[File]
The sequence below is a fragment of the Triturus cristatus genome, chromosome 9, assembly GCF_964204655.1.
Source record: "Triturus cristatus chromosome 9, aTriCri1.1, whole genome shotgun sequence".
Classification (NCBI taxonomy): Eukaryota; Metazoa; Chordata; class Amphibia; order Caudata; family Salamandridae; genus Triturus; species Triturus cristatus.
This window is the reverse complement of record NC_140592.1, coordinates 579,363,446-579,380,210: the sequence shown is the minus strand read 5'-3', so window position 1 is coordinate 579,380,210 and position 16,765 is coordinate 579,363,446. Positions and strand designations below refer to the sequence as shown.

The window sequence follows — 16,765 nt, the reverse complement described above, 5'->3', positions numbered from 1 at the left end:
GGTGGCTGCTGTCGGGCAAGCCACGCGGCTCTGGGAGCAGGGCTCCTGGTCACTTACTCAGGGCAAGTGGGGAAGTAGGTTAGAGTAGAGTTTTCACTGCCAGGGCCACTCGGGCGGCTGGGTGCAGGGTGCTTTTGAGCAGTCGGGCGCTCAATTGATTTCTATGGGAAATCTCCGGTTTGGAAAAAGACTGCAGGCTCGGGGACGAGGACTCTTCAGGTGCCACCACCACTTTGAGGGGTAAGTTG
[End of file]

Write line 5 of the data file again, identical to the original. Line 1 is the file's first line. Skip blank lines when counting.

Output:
The window sequence follows — 16,765 nt, the reverse complement described above, 5'->3', positions numbered from 1 at the left end: